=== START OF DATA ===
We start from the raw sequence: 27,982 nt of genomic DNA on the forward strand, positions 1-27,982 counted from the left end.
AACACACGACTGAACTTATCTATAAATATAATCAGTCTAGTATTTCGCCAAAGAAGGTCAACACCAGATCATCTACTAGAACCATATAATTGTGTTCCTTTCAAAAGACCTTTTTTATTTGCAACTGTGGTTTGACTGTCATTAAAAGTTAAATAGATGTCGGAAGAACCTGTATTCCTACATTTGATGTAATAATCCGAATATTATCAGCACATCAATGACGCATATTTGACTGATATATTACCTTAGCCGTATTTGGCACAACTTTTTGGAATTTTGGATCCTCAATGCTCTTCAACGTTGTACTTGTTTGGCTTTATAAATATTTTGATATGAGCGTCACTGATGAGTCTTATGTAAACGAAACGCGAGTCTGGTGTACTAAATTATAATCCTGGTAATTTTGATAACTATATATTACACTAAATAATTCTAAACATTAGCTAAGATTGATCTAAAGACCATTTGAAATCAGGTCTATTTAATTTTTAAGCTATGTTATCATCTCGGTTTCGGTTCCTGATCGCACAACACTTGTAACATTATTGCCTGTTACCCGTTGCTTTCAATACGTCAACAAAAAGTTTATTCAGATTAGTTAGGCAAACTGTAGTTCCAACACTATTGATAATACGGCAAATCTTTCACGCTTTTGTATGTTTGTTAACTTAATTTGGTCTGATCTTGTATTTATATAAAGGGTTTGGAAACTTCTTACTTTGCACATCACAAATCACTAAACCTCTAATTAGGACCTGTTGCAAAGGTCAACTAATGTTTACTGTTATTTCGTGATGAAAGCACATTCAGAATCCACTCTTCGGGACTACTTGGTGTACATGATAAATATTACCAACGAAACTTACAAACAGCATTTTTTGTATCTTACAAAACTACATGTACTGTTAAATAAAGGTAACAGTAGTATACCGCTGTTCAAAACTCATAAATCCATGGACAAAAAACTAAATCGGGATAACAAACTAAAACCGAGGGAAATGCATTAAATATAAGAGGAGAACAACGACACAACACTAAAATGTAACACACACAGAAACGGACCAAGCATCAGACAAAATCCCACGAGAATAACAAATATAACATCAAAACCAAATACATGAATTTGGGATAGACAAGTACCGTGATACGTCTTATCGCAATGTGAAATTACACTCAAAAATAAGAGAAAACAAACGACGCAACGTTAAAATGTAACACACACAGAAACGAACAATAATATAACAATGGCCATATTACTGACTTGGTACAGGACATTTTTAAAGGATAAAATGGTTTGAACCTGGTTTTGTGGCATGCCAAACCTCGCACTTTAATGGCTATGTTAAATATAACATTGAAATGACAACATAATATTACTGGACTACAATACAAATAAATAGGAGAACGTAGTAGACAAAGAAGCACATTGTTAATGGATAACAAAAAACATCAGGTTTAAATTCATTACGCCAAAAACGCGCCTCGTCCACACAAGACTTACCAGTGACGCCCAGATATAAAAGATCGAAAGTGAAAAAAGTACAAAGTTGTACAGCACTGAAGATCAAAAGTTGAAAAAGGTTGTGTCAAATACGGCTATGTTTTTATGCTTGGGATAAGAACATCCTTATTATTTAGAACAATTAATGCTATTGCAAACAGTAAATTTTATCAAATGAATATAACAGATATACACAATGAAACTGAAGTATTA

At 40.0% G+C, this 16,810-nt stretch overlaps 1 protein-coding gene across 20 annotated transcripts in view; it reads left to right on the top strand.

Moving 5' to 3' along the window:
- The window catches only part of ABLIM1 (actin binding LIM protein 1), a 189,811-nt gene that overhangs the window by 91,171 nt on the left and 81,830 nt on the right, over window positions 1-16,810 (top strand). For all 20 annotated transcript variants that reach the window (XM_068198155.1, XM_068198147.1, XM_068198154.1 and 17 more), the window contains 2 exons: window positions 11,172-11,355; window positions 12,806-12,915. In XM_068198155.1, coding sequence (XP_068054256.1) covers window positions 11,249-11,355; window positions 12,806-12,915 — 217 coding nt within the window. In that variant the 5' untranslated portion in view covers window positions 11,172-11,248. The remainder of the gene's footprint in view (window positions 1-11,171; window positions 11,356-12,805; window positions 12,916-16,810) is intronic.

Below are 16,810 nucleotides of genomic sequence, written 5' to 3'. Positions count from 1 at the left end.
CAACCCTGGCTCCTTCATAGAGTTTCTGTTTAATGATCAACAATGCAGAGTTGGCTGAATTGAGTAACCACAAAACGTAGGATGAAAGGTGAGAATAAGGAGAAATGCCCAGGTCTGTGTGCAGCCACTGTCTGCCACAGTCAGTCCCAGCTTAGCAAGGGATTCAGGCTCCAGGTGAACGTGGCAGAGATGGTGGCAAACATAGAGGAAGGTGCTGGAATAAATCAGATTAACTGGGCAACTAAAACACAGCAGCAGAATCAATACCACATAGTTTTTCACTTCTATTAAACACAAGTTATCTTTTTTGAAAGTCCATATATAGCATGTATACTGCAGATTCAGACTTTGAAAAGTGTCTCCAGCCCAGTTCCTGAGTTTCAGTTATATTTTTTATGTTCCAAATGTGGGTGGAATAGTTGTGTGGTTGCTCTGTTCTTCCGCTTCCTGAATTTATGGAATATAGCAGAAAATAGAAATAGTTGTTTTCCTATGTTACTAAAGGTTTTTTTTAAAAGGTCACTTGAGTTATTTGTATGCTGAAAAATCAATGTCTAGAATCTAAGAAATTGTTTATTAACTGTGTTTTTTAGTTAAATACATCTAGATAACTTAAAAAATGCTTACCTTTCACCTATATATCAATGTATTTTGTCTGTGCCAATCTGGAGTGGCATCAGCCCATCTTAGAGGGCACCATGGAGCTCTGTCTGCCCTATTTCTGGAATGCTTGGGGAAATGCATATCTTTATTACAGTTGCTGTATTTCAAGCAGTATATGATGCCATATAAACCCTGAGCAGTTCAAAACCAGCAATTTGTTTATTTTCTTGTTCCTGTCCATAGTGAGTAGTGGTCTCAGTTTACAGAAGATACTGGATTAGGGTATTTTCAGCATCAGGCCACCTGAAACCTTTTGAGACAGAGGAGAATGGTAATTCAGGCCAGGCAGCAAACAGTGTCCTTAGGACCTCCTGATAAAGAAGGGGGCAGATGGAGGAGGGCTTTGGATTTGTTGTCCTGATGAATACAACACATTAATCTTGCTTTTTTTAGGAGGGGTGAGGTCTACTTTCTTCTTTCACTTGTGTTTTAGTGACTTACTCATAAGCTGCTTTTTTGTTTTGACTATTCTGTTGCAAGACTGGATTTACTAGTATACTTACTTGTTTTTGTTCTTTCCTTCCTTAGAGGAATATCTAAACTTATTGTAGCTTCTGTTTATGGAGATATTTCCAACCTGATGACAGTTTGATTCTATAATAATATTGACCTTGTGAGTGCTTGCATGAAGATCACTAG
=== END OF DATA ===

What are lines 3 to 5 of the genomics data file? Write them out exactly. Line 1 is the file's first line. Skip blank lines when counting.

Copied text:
At 40.0% G+C, this 16,810-nt stretch overlaps 1 protein-coding gene across 20 annotated transcripts in view; it reads left to right on the top strand.

Moving 5' to 3' along the window:
- The window catches only part of ABLIM1 (actin binding LIM protein 1), a 189,811-nt gene that overhangs the window by 91,171 nt on the left and 81,830 nt on the right, over window positions 1-16,810 (top strand). For all 20 annotated transcript variants that reach the window (XM_068198155.1, XM_068198147.1, XM_068198154.1 and 17 more), the window contains 2 exons: window positions 11,172-11,355; window positions 12,806-12,915. In XM_068198155.1, coding sequence (XP_068054256.1) covers window positions 11,249-11,355; window positions 12,806-12,915 — 217 coding nt within the window. In that variant the 5' untranslated portion in view covers window positions 11,172-11,248. The remainder of the gene's footprint in view (window positions 1-11,171; window positions 11,356-12,805; window positions 12,916-16,810) is intronic.